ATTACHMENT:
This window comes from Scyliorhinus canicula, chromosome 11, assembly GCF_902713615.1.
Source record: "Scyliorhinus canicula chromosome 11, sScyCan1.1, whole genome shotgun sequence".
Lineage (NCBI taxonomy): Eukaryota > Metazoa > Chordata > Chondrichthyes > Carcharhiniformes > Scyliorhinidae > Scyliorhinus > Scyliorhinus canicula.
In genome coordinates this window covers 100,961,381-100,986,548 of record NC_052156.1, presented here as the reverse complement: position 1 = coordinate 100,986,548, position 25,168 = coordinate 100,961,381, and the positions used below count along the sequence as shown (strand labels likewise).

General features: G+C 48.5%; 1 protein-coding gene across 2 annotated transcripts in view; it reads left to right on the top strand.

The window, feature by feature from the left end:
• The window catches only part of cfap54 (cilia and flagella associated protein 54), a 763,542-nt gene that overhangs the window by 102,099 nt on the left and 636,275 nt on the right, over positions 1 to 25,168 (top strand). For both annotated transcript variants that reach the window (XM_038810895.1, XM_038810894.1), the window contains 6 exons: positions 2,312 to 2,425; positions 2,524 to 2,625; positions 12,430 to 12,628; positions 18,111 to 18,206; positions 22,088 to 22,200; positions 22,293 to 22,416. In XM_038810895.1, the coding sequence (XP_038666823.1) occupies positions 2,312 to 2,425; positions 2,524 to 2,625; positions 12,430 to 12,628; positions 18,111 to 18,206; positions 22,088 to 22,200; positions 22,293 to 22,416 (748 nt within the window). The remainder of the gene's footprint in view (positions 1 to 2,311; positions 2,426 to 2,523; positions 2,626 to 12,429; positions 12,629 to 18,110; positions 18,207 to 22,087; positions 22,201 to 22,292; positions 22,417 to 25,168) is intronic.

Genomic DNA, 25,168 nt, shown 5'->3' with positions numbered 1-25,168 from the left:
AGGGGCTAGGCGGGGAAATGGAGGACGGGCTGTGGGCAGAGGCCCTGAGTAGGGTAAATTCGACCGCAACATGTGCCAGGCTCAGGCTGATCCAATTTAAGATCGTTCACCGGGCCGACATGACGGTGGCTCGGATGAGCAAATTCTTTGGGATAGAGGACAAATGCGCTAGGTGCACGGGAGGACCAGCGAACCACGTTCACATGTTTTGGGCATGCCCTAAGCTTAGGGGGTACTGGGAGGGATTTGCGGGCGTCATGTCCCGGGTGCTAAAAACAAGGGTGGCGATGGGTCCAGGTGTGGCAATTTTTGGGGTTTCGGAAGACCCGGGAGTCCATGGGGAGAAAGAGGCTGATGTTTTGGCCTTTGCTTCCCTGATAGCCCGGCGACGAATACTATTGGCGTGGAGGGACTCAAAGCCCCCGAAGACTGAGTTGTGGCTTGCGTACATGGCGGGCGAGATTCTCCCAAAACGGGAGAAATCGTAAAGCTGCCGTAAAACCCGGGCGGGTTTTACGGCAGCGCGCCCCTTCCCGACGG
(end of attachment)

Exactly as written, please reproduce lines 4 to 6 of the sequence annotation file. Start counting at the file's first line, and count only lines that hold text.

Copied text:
In genome coordinates this window covers 100,961,381-100,986,548 of record NC_052156.1, presented here as the reverse complement: position 1 = coordinate 100,986,548, position 25,168 = coordinate 100,961,381, and the positions used below count along the sequence as shown (strand labels likewise).

General features: G+C 48.5%; 1 protein-coding gene across 2 annotated transcripts in view; it reads left to right on the top strand.

The window, feature by feature from the left end: